Keith Richards calls The Who, drummer Keith Moon ‘A disaster’

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Keith Richards celebrated as one of the greatest guitarists in rock history, is as renowned for his offstage antics as his musical prowess with The Rolling Stones. Richards’ colorful escapades, from trashed hotel rooms to run-ins with the law over drugs, are well-documented. Equally notorious is his penchant for candidly airing his opinions on fellow rock icons, often sparking controversy in the process.

“Over the years, Richards hasn’t held back in voicing his opinions about other musicians in interviews and memoirs,” notes one music critic. “When you’re part of The Rolling Stones, everyone wants to hear what you have to say.” Richards’ candid commentary, sometimes brutal and seemingly indiscriminate, has targeted everyone from Bruce Springsteen to Duran Duran.

An unexpected target of Richards’ sharp tongue was Keith Moon, the flamboyant drummer for The Who, who shared Richards’ penchant for wild antics. Despite Moon’s reputation as a “crazy drummer,” his talent behind the kit was undeniable. Yet, in a 2015 interview with Rolling Stone, Richards didn’t mince words, criticizing Moon’s musical prowess. “I mean, I always thought [Roger] Daltrey was all flash,” he remarked. “And while I adore Pete Townshend, I’ve always felt The Who were a strange band. You would say to [Keith] Moon if you were in a session with him, ‘Just give me a swing,’ but he couldn’t.”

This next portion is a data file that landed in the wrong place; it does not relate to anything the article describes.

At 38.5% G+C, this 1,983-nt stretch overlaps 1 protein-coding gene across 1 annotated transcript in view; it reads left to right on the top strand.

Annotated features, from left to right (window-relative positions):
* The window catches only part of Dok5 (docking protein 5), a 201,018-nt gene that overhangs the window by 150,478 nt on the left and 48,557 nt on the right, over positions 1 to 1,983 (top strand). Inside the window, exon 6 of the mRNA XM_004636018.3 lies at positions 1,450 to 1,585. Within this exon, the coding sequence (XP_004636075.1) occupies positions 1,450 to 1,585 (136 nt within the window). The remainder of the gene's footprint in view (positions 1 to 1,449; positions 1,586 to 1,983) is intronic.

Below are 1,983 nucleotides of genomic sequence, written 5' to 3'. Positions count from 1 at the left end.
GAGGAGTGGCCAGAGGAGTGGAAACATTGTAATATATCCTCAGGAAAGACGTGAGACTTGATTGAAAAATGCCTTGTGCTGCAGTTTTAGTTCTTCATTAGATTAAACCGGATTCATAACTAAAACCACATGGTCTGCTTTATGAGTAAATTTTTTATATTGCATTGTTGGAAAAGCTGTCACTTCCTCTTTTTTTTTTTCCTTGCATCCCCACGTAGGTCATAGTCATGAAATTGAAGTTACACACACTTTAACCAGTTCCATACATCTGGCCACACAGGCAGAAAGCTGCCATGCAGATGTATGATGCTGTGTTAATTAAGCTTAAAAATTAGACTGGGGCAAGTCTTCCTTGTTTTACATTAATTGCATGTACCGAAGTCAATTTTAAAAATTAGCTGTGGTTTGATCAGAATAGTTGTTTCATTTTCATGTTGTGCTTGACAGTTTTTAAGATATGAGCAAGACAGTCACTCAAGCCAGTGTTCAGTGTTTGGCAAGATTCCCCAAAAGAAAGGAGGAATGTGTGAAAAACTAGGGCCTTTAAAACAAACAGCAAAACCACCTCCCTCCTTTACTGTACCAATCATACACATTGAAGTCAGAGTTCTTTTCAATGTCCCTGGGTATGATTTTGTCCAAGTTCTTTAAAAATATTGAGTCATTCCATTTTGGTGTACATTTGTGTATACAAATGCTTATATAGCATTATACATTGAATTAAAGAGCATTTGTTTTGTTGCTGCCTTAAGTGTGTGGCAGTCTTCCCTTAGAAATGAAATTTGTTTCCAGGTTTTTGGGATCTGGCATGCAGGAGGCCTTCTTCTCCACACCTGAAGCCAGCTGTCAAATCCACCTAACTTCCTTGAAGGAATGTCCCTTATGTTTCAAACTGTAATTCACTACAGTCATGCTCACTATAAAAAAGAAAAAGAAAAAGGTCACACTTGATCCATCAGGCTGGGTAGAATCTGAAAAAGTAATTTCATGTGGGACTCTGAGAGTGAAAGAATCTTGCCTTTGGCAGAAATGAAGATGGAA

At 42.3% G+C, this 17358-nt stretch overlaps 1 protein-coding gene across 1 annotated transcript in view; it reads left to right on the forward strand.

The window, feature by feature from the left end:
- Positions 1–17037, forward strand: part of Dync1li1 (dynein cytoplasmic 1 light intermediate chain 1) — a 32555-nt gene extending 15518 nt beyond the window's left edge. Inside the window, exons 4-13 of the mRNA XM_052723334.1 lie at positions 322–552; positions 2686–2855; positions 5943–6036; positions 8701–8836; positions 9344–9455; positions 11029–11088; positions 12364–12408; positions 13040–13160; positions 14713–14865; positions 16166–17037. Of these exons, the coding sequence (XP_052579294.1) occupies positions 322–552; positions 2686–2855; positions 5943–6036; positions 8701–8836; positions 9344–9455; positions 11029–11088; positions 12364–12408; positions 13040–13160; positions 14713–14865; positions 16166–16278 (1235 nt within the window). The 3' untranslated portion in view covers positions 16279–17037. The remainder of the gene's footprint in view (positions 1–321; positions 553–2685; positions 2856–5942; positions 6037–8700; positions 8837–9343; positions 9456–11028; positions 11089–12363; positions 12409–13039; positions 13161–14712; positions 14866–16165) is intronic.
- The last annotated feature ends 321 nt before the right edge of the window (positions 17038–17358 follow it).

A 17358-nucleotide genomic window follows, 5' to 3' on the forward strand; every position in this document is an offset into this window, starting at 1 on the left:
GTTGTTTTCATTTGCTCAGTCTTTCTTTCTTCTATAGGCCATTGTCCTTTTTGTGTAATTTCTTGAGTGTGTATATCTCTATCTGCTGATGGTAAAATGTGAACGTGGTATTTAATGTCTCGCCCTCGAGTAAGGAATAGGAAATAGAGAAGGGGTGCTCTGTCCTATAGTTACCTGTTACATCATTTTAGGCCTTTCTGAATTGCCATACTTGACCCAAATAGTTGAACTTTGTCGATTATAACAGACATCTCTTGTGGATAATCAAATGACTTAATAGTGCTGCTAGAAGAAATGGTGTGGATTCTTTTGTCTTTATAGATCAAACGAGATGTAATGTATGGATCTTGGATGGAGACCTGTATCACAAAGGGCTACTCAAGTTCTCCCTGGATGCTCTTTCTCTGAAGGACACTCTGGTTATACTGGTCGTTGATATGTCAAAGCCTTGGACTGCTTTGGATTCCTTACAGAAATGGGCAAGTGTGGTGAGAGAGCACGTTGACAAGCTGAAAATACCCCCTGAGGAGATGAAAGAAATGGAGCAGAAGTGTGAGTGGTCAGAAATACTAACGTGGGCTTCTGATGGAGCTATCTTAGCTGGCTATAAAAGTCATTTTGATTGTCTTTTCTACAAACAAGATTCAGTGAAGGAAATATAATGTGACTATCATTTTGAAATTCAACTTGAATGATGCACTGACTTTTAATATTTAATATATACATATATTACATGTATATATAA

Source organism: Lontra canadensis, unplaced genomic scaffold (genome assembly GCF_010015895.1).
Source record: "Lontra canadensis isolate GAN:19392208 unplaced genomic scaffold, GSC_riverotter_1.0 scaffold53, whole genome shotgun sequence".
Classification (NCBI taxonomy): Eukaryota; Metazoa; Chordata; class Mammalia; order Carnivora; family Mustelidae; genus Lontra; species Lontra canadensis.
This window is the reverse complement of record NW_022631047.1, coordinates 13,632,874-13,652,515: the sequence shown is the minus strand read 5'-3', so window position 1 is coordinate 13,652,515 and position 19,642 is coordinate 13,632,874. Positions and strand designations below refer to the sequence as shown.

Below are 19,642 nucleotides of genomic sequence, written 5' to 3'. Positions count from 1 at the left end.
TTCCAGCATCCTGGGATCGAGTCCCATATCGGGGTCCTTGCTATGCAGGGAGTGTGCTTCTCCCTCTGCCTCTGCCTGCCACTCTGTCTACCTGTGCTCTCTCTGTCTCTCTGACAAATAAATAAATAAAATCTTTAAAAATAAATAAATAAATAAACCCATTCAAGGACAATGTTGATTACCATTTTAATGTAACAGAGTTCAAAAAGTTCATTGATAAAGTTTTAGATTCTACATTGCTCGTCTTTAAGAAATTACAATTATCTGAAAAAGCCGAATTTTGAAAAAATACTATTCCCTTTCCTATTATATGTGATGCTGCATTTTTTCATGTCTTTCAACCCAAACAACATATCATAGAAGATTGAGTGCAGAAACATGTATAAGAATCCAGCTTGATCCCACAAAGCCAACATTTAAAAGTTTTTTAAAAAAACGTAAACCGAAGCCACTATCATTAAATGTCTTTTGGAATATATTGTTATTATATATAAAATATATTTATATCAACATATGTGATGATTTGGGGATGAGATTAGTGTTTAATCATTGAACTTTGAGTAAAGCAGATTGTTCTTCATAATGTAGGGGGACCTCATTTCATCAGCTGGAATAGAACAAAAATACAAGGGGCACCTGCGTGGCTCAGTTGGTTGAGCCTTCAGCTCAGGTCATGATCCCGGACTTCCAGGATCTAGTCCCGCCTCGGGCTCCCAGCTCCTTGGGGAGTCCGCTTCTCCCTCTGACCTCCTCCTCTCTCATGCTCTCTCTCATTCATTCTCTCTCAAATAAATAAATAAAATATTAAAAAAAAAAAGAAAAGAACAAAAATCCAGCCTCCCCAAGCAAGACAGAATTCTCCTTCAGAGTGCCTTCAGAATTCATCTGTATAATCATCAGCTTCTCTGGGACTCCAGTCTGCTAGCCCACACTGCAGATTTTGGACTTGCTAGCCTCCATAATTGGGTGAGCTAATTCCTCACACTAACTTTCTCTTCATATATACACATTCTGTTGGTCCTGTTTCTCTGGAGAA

Richards acknowledged Keith Moon’s unique chemistry with Townshend but suggested that Moon’s drumming prowess was limited outside of The Who’s context. “He could play to Pete like nobody else in the world,” Richards conceded. “However, throwing him into a session with someone else would be disastrous.”

In a recent interview with Sirius XM, Richards reiterated his sentiments, expressing fondness for Moon as a person but suggesting he wouldn’t have held up against the late Charlie Watts, The Rolling Stones’ revered drummer. Despite Richards’ repeated critiques, it’s worth noting that Moon did dabble in musical ventures outside of The Who. His collaboration with guitar icons like Jeff Beck and Jimmy Page on “Beck’s Bolero” showcased his virtuosity and ability to adapt to diverse musical styles.

While Richards’ criticisms may overlook Moon’s musical versatility, they underscore the colorful and often controversial nature of rock’s larger-than-life personalities.

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